A year ago the residents of Hawes were in the news after launching their own Little White Bus in 2011 to meet the trains at Garsdale station seven miles away. Today they have a fleet of 10 minibuses that rely on 53 volunteer drivers and nine part-time staff, ferrying 65,000 passengers a year. They also have a Land Rover to take children from the most remote farms to and from school.
On 20 July 2016, Oxfordshire county council scrapped all subsidies for bus services and 54 routes stopped altogether while many more were reduced. Dozens of villages in Oxfordshire had no bus service at all.
Witney’s town service had been run by Stagecoach before the subsidies were cut and The Guardian reported that local Labour councillor Laura Price who saw the strength of the opposition to losing the bus service and the distress it was going to cause, began to wonder what could be done.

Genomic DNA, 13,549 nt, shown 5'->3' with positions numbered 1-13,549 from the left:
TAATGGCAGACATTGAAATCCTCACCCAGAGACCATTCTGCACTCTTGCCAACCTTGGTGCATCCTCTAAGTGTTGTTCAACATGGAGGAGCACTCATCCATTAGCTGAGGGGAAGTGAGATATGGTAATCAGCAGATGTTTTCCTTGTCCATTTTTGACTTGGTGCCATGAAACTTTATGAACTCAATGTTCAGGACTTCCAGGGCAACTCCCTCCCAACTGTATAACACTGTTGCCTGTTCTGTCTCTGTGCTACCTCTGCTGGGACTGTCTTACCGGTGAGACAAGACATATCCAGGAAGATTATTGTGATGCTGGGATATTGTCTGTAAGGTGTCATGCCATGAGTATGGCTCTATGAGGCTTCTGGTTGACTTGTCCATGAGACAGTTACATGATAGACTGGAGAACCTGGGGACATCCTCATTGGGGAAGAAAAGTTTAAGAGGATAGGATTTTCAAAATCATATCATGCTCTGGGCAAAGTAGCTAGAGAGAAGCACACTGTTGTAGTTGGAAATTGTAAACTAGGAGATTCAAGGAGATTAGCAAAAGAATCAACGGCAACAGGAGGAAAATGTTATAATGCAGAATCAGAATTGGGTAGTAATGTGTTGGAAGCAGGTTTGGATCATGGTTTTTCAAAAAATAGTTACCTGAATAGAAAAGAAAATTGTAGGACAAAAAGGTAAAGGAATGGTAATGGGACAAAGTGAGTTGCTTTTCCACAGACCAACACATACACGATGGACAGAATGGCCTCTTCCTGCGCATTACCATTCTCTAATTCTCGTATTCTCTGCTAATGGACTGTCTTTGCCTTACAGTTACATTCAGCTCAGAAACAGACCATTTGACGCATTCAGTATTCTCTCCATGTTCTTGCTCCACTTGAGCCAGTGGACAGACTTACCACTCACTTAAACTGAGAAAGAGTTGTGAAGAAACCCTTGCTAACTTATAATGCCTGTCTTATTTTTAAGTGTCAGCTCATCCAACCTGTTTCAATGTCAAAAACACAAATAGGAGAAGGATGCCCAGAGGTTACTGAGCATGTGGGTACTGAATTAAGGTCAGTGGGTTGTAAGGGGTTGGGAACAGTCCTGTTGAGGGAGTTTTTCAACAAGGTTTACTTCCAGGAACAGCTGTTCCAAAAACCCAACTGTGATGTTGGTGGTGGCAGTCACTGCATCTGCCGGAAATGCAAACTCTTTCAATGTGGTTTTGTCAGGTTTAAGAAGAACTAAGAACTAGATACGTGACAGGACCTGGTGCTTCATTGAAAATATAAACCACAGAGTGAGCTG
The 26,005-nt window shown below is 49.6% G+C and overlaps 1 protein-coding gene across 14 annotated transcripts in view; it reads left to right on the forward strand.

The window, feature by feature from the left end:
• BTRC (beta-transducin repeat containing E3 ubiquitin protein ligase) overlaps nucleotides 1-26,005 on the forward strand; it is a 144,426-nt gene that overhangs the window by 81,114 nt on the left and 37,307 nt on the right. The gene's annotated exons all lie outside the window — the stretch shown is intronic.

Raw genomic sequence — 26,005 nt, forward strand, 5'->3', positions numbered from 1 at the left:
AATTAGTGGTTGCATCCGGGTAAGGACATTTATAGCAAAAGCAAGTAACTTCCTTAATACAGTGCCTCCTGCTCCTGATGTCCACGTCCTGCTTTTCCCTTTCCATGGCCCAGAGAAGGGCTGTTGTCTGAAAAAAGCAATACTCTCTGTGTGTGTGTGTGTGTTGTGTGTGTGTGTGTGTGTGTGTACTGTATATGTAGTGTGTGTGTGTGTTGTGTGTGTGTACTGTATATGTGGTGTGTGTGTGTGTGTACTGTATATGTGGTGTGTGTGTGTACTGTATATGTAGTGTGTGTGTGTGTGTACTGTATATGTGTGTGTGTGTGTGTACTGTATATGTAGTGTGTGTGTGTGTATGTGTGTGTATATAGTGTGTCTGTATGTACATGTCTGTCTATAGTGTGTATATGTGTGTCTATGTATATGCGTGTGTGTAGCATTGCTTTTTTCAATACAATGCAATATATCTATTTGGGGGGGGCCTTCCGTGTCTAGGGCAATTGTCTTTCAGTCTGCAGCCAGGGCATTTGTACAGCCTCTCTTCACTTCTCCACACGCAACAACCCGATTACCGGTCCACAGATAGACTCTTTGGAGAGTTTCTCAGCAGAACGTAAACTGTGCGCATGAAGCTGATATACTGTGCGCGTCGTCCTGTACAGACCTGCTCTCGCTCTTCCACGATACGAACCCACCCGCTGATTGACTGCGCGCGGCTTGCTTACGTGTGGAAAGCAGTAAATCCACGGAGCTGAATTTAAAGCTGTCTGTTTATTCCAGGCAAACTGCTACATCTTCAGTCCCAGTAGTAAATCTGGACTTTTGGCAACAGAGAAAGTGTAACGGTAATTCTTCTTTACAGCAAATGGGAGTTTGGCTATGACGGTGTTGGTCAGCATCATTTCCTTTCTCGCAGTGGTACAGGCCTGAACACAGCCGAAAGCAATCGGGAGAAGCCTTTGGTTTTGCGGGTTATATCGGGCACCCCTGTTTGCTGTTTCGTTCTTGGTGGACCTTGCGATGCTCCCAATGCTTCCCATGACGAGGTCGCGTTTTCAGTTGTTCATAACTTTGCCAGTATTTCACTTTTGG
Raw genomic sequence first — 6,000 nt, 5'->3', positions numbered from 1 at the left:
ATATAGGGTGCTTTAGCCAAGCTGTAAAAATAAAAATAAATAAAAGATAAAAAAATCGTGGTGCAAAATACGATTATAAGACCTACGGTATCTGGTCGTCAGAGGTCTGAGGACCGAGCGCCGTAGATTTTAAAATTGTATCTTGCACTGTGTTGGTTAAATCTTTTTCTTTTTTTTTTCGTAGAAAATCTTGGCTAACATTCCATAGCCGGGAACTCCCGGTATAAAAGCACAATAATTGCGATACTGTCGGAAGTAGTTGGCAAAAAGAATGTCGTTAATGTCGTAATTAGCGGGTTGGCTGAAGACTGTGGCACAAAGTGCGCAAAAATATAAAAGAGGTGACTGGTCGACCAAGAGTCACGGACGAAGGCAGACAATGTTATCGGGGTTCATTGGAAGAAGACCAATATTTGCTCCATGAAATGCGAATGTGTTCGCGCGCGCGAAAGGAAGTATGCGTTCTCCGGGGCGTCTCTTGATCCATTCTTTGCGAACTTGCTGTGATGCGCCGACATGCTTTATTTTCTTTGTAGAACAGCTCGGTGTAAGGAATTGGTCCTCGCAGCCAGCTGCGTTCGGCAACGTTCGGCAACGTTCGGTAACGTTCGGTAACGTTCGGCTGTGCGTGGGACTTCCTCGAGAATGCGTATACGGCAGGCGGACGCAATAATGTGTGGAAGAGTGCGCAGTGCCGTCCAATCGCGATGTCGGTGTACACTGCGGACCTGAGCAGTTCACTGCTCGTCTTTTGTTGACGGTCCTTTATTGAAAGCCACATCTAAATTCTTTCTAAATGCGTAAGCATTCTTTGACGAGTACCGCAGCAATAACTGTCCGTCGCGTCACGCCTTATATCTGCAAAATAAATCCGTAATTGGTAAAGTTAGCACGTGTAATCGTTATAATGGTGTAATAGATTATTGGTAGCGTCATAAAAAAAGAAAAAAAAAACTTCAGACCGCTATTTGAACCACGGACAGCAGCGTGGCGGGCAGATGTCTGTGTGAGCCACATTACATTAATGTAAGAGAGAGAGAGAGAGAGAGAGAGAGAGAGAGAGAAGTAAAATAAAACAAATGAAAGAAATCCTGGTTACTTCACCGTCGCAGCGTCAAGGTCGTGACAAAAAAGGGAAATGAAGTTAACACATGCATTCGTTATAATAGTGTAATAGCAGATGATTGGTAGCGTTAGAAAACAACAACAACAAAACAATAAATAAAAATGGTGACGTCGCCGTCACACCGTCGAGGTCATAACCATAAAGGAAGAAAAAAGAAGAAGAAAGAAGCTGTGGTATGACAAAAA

‘Frantic tin-rattling’ raised £18,000 that bought an old bus and at the start of 2017 the West Oxfordshire Community Transport co-operative was set up. People paying £1 become voting members, drivers get a proper living wage, and profits are reinvested in the business.
Like the Hawes initiative, after 16 months it not only breaks even, it’s expanding. The fleet has gone from one to four buses (none less than 10 years old). The weekday town service runs “like a Swiss watch”. Other villages petitioned the co-operative to run a service for them and this February it began running a 210 service to Chipping Norton.